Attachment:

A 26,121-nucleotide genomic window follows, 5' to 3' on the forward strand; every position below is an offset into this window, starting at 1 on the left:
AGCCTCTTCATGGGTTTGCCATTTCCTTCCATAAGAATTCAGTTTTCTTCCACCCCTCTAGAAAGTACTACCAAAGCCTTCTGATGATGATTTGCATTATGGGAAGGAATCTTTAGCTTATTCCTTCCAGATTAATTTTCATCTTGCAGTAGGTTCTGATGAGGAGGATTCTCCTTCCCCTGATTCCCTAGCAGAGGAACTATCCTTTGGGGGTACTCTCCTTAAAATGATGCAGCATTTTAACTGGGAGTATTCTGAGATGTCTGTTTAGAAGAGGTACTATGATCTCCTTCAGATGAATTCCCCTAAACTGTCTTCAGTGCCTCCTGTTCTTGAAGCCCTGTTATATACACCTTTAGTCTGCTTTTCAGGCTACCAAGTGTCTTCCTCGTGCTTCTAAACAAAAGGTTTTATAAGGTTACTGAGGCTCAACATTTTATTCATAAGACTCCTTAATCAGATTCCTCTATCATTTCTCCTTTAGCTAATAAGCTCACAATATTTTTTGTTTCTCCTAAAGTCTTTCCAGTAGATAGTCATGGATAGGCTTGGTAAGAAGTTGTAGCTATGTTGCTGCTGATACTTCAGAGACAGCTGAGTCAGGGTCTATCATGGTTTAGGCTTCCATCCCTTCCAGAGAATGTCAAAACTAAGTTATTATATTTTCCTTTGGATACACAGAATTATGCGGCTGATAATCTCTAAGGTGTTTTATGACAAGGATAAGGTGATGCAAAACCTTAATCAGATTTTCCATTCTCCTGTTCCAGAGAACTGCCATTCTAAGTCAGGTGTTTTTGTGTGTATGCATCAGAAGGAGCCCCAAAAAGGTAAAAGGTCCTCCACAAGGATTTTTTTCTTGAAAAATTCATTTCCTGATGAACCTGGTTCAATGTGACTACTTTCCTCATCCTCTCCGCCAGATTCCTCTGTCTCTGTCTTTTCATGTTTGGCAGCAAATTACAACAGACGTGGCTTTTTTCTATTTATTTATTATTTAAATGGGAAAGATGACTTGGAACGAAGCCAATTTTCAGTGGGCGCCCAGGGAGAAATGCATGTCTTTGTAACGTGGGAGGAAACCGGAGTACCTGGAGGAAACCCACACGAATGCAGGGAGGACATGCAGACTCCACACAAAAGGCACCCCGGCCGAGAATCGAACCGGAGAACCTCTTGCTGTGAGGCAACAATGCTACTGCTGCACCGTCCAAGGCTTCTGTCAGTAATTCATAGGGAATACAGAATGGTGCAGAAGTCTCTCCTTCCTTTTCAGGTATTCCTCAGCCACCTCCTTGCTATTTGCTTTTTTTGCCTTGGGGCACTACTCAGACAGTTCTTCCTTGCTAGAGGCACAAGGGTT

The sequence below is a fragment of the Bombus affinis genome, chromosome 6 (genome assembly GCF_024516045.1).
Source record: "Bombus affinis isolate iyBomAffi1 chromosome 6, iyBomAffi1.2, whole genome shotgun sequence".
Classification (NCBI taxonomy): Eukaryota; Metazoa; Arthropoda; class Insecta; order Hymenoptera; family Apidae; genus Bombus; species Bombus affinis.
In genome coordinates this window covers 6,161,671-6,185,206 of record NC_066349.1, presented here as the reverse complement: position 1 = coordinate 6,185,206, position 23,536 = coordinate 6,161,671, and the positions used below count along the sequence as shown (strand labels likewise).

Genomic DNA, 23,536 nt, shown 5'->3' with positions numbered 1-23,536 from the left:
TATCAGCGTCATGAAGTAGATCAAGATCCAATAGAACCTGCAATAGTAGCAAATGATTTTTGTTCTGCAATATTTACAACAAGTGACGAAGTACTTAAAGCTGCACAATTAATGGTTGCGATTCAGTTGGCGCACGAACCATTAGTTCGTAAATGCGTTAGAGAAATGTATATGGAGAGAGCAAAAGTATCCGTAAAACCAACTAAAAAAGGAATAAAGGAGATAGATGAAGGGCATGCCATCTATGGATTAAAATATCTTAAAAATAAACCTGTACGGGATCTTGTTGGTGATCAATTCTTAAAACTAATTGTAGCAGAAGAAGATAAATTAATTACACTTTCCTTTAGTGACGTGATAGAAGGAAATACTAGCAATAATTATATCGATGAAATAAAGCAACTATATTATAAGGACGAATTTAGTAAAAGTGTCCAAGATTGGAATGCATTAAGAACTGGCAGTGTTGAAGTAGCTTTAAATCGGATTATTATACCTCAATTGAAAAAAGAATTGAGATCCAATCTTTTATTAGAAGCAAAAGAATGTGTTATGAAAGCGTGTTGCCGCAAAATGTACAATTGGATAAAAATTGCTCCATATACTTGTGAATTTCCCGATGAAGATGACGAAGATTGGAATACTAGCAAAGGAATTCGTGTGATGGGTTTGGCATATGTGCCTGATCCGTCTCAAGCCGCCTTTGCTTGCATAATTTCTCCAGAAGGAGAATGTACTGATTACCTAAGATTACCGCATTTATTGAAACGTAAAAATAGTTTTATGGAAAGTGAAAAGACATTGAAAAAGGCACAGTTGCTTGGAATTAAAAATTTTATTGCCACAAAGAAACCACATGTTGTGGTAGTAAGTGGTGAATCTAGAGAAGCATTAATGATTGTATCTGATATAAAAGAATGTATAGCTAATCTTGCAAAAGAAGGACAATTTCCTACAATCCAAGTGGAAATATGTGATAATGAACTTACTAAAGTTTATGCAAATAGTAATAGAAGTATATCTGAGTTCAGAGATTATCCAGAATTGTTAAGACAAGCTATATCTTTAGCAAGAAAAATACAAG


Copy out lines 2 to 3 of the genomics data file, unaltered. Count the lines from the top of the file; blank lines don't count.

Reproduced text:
AGCCTCTTCATGGGTTTGCCATTTCCTTCCATAAGAATTCAGTTTTCTTCCACCCCTCTAGAAAGTACTACCAAAGCCTTCTGATGATGATTTGCATTATGGGAAGGAATCTTTAGCTTATTCCTTCCAGATTAATTTTCATCTTGCAGTAGGTTCTGATGAGGAGGATTCTCCTTCCCCTGATTCCCTAGCAGAGGAACTATCCTTTGGGGGTACTCTCCTTAAAATGATGCAGCATTTTAACTGGGAGTATTCTGAGATGTCTGTTTAGAAGAGGTACTATGATCTCCTTCAGATGAATTCCCCTAAACTGTCTTCAGTGCCTCCTGTTCTTGAAGCCCTGTTATATACACCTTTAGTCTGCTTTTCAGGCTACCAAGTGTCTTCCTCGTGCTTCTAAACAAAAGGTTTTATAAGGTTACTGAGGCTCAACATTTTATTCATAAGACTCCTTAATCAGATTCCTCTATCATTTCTCCTTTAGCTAATAAGCTCACAATATTTTTTGTTTCTCCTAAAGTCTTTCCAGTAGATAGTCATGGATAGGCTTGGTAAGAAGTTGTAGCTATGTTGCTGCTGATACTTCAGAGACAGCTGAGTCAGGGTCTATCATGGTTTAGGCTTCCATCCCTTCCAGAGAATGTCAAAACTAAGTTATTATATTTTCCTTTGGATACACAGAATTATGCGGCTGATAATCTCTAAGGTGTTTTATGACAAGGATAAGGTGATGCAAAACCTTAATCAGATTTTCCATTCTCCTGTTCCAGAGAACTGCCATTCTAAGTCAGGTGTTTTTGTGTGTATGCATCAGAAGGAGCCCCAAAAAGGTAAAAGGTCCTCCACAAGGATTTTTTTCTTGAAAAATTCATTTCCTGATGAACCTGGTTCAATGTGACTACTTTCCTCATCCTCTCCGCCAGATTCCTCTGTCTCTGTCTTTTCATGTTTGGCAGCAAATTACAACAGACGTGGCTTTTTTCTATTTATTTATTATTTAAATGGGAAAGATGACTTGGAACGAAGCCAATTTTCAGTGGGCGCCCAGGGAGAAATGCATGTCTTTGTAACGTGGGAGGAAACCGGAGTACCTGGAGGAAACCCACACGAATGCAGGGAGGACATGCAGACTCCACACAAAAGGCACCCCGGCCGAGAATCGAACCGGAGAACCTCTTGCTGTGAGGCAACAATGCTACTGCTGCACCGTCCAAGGCTTCTGTCAGTAATTCATAGGGAATACAGAATGGTGCAGAAGTCTCTCCTTCCTTTTCAGGTATTCCTCAGCCACCTCCTTGCTATTTGCTTTTTTTGCCTTGGGGCACTACTCAGACAGTTCTTCCTTGCTAGAGGCACAAGGGTT

The sequence below is a fragment of the Bombus affinis genome, chromosome 6 (genome assembly GCF_024516045.1).